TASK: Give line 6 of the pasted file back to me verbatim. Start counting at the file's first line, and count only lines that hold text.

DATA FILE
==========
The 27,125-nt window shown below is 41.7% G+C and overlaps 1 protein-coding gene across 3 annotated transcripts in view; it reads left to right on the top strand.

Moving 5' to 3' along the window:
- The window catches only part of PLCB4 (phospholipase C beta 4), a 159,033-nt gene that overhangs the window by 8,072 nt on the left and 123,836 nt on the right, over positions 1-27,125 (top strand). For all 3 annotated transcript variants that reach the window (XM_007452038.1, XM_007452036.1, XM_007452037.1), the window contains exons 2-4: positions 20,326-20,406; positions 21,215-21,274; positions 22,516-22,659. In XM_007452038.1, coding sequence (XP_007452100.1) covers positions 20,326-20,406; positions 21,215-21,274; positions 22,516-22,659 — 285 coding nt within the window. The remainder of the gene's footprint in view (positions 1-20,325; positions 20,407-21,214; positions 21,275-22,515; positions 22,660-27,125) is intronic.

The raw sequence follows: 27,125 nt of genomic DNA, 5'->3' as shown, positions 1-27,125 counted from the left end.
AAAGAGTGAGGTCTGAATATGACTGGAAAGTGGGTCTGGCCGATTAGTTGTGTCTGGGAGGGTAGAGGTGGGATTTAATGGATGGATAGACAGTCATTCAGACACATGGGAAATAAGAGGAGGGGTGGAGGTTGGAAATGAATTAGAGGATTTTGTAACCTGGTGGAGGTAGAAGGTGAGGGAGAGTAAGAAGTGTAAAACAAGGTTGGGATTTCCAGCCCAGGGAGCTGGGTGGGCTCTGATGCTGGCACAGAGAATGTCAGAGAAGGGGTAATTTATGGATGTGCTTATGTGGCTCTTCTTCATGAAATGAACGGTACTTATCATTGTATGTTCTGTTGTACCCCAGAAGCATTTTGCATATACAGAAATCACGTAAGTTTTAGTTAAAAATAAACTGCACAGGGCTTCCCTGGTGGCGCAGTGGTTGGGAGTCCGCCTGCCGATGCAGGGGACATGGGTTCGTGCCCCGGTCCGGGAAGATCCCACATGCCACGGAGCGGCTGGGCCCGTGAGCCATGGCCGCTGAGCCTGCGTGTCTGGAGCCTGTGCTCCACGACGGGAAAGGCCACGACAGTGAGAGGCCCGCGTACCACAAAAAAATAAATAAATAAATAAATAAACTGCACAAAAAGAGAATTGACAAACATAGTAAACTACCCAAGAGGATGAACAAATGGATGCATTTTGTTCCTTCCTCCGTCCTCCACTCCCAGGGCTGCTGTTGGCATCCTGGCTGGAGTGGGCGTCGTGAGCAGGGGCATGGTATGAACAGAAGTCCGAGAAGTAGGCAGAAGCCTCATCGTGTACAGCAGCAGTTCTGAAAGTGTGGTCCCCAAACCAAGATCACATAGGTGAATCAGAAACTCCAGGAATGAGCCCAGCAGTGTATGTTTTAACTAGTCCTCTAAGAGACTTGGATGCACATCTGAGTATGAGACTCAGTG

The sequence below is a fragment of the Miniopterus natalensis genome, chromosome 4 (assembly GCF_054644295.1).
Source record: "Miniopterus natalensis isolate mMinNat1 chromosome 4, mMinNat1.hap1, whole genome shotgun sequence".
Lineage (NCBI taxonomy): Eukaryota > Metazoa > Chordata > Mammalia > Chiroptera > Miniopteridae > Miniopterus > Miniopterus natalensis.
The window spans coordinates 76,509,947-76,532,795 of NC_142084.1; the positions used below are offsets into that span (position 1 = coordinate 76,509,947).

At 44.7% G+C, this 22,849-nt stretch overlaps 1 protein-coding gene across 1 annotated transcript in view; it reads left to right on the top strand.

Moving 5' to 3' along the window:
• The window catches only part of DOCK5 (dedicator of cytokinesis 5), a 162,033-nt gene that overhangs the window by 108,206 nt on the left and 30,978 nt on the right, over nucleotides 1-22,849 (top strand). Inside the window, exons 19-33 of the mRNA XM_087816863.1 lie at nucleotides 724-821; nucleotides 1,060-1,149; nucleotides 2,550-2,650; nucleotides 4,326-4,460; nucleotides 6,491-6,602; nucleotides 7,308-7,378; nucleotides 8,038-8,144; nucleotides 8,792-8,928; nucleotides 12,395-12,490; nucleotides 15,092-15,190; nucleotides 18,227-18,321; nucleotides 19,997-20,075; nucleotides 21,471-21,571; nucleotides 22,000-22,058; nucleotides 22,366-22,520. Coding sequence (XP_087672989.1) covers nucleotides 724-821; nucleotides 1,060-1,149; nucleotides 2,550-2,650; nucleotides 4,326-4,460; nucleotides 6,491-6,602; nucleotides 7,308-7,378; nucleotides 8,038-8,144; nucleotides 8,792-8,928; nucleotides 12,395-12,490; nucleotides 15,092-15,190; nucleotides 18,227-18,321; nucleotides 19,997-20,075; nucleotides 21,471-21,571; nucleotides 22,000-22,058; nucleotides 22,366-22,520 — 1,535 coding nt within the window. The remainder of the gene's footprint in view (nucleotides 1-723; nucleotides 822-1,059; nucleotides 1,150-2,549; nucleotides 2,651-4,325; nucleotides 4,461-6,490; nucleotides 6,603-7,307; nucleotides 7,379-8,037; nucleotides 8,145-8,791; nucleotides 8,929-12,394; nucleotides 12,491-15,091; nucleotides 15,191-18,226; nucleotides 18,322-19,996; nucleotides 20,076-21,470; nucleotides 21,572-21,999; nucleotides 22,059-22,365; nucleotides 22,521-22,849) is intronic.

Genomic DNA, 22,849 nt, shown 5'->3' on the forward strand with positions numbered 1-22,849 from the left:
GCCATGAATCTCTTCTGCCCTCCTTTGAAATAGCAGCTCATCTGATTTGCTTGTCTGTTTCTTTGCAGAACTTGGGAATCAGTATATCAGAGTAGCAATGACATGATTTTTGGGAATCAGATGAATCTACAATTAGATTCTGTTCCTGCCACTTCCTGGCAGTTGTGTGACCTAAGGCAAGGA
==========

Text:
The sequence below is a fragment of the Miniopterus natalensis genome, chromosome 4 (assembly GCF_054644295.1).